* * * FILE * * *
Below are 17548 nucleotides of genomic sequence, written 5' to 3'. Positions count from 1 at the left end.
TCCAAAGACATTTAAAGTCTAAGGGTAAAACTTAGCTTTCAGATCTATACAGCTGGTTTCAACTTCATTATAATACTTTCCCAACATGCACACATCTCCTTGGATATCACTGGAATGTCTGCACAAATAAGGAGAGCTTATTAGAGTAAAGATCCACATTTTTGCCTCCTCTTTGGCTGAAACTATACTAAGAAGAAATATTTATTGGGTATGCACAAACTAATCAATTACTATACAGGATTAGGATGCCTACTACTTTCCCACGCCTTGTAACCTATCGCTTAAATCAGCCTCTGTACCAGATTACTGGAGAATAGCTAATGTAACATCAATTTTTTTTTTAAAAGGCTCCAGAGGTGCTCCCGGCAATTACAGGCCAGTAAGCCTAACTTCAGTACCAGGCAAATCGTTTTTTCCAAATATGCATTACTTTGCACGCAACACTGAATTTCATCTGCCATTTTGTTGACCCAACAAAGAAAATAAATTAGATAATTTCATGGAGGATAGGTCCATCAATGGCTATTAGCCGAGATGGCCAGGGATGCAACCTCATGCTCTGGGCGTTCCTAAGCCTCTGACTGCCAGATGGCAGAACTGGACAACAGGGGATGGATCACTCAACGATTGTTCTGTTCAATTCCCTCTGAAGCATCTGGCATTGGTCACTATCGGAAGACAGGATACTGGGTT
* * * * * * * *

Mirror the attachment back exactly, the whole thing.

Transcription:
Below are 17548 nucleotides of genomic sequence, written 5' to 3'. Positions count from 1 at the left end.
TCCAAAGACATTTAAAGTCTAAGGGTAAAACTTAGCTTTCAGATCTATACAGCTGGTTTCAACTTCATTATAATACTTTCCCAACATGCACACATCTCCTTGGATATCACTGGAATGTCTGCACAAATAAGGAGAGCTTATTAGAGTAAAGATCCACATTTTTGCCTCCTCTTTGGCTGAAACTATACTAAGAAGAAATATTTATTGGGTATGCACAAACTAATCAATTACTATACAGGATTAGGATGCCTACTACTTTCCCACGCCTTGTAACCTATCGCTTAAATCAGCCTCTGTACCAGATTACTGGAGAATAGCTAATGTAACATCAATTTTTTTTTTAAAAGGCTCCAGAGGTGCTCCCGGCAATTACAGGCCAGTAAGCCTAACTTCAGTACCAGGCAAATCGTTTTTTCCAAATATGCATTACTTTGCACGCAACACTGAATTTCATCTGCCATTTTGTTGACCCAACAAAGAAAATAAATTAGATAATTTCATGGAGGATAGGTCCATCAATGGCTATTAGCCGAGATGGCCAGGGATGCAACCTCATGCTCTGGGCGTTCCTAAGCCTCTGACTGCCAGATGGCAGAACTGGACAACAGGGGATGGATCACTCAACGATTGTTCTGTTCAATTCCCTCTGAAGCATCTGGCATTGGTCACTATCGGAAGACAGGATACTGGGTT